Attention, C and C++ programmers are more likely to use what I'm
going to talk about.
If you're a C++ programmer, you're probably thinking about
shared/unique pointers. But that's not what this is about.
Take the `void*` type. This type can be pretty much anything,
this is "okay" if you wanted to make your code more generic, but
there is a much better way to handle that. Look at that code:
void* myInt = malloc(int.sizeof);
*(cast(int*)myInt) = 500;
This is a code that can be common to happen on C, but you can do
it a lot better. You can actually make your casting a bit saving
information about its size, you could do it with a struct, but
you could also do it with one of the D features: slicing:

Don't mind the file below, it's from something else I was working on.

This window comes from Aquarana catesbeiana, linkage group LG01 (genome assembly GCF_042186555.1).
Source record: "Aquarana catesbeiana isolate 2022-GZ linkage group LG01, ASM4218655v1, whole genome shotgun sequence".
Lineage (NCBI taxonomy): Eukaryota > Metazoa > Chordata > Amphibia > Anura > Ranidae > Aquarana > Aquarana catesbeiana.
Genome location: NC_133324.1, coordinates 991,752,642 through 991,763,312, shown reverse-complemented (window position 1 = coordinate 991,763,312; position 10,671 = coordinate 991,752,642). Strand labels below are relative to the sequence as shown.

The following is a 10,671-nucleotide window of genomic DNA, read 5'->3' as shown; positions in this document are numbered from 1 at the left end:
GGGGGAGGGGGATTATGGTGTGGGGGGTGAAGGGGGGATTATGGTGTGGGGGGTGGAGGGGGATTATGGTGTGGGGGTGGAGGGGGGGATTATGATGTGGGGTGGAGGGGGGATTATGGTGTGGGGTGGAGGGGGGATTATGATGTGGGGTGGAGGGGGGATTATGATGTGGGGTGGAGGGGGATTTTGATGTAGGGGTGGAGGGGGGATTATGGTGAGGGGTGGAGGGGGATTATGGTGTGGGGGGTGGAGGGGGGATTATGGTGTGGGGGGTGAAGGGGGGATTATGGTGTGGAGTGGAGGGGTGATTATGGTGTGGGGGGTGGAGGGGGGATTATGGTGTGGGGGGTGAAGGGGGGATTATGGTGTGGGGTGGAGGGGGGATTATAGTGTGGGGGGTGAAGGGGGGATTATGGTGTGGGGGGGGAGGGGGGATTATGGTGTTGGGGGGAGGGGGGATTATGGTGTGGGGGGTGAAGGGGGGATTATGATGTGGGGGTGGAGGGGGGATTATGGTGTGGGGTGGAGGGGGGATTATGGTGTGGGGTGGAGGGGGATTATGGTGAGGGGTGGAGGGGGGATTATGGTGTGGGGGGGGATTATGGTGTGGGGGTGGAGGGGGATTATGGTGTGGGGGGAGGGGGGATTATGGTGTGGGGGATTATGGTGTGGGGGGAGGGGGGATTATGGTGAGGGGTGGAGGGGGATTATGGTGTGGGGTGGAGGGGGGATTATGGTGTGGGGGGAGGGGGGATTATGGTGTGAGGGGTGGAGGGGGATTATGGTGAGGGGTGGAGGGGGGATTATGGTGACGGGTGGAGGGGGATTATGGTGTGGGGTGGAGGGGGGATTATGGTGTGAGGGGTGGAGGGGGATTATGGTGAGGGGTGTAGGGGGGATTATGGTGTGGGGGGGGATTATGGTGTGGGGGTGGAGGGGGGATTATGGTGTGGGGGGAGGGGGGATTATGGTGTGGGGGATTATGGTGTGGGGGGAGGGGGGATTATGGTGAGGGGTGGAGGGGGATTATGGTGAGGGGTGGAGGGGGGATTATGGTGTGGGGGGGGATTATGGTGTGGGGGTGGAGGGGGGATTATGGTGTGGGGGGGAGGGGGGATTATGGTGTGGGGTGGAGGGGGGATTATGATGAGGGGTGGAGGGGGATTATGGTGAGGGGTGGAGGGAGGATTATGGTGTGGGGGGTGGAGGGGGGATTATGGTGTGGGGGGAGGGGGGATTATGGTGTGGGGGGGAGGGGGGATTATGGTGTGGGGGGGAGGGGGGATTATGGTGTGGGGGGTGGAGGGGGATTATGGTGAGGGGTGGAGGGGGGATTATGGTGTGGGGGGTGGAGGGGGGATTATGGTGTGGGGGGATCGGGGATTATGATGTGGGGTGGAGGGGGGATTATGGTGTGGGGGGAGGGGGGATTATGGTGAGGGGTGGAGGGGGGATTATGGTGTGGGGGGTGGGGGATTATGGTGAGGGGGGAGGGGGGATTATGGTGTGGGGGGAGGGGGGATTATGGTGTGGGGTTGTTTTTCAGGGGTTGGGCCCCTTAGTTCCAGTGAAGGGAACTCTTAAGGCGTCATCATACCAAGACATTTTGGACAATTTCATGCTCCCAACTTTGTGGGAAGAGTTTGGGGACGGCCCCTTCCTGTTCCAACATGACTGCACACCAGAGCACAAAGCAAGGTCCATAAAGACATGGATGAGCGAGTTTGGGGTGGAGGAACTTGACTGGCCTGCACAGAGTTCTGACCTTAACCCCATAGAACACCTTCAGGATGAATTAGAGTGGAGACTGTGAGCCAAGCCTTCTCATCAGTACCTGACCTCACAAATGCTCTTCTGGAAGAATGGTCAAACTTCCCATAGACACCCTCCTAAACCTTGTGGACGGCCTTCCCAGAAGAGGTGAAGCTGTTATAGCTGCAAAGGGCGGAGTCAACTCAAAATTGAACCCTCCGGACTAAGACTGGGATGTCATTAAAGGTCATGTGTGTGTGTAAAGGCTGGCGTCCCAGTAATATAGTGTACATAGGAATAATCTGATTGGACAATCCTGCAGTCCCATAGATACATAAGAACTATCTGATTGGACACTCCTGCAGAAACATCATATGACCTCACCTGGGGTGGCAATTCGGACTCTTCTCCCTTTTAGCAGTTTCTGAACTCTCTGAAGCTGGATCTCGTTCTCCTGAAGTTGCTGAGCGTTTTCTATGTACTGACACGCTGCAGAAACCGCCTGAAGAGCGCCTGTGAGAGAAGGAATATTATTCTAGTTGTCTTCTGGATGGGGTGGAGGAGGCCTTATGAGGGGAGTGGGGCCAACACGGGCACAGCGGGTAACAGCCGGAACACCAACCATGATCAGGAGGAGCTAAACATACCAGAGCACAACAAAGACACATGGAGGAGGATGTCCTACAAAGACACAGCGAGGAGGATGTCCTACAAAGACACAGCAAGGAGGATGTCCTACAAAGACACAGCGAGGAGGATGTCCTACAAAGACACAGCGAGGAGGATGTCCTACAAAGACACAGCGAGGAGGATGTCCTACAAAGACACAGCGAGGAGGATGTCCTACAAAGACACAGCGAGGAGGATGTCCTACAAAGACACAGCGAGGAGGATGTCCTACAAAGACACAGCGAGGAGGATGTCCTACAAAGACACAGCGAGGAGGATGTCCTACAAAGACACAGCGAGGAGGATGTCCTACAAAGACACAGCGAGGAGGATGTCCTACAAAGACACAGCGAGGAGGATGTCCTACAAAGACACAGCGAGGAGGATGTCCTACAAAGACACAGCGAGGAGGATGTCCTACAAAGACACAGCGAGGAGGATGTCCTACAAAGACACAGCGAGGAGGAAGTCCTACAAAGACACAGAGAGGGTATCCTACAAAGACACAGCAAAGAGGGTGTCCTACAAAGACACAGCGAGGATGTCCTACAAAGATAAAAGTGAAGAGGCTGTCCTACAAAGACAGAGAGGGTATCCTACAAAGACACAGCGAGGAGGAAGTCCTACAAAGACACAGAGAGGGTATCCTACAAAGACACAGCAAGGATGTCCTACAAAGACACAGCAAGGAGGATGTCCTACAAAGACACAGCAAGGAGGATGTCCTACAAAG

void myInt = malloc(int.sizeof)[0..int.sizeof);
Now, you will have information saved on how much info is
allocated on your int by doing `myInt.length`. Which means that
any attempt to assign data to the pointed location, this location
will be bound checked.
Another thing I strongly recommend is not using malloc. The first
reason is that it makes your code harder to read, unsafe,
untraceable and longer.
If you just use instead:
void myInt = new void[int.sizeof];
Will basically have the same effect of the code before in terms
of usage, no import, less to write, traceable code (-profile=gc).
Now, if you need to use that just for the sake of generic data
and no heap allocation is really needed, I must recall on your
mind the underused `union` and the underused `std.variant` (aka
Tagged Union). My own way to use union if you don't need the
tagged union as you already know how your data flow works, this
is a pattern that I shall do it from now on (specially because
you won't be casting your data all the way instead of just using
This is an example of my generic audio buffer pool for various
Then, instead of just casting your data from void*, you can just
access the "cast" itself as a property.